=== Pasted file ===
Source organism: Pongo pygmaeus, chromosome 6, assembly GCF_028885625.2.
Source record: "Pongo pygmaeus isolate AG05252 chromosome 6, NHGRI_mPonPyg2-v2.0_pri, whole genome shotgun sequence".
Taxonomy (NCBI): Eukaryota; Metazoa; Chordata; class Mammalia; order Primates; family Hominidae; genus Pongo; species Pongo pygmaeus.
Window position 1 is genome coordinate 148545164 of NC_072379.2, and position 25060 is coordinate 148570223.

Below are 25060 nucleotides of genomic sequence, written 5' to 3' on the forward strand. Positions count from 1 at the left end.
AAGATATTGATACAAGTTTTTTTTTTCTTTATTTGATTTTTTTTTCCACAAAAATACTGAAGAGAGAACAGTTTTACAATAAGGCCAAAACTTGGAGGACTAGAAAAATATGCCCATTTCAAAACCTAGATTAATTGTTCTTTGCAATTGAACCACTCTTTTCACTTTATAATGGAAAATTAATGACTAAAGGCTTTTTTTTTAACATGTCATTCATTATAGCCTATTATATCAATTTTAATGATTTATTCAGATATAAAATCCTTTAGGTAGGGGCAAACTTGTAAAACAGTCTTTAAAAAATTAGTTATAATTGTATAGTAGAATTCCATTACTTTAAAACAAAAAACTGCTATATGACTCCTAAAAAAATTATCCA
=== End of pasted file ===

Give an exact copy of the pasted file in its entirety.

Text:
Source organism: Pongo pygmaeus, chromosome 6, assembly GCF_028885625.2.
Source record: "Pongo pygmaeus isolate AG05252 chromosome 6, NHGRI_mPonPyg2-v2.0_pri, whole genome shotgun sequence".
Taxonomy (NCBI): Eukaryota; Metazoa; Chordata; class Mammalia; order Primates; family Hominidae; genus Pongo; species Pongo pygmaeus.
Window position 1 is genome coordinate 148545164 of NC_072379.2, and position 25060 is coordinate 148570223.

Below are 25060 nucleotides of genomic sequence, written 5' to 3' on the forward strand. Positions count from 1 at the left end.
AAGATATTGATACAAGTTTTTTTTTTCTTTATTTGATTTTTTTTTCCACAAAAATACTGAAGAGAGAACAGTTTTACAATAAGGCCAAAACTTGGAGGACTAGAAAAATATGCCCATTTCAAAACCTAGATTAATTGTTCTTTGCAATTGAACCACTCTTTTCACTTTATAATGGAAAATTAATGACTAAAGGCTTTTTTTTTAACATGTCATTCATTATAGCCTATTATATCAATTTTAATGATTTATTCAGATATAAAATCCTTTAGGTAGGGGCAAACTTGTAAAACAGTCTTTAAAAAATTAGTTATAATTGTATAGTAGAATTCCATTACTTTAAAACAAAAAACTGCTATATGACTCCTAAAAAAATTATCCA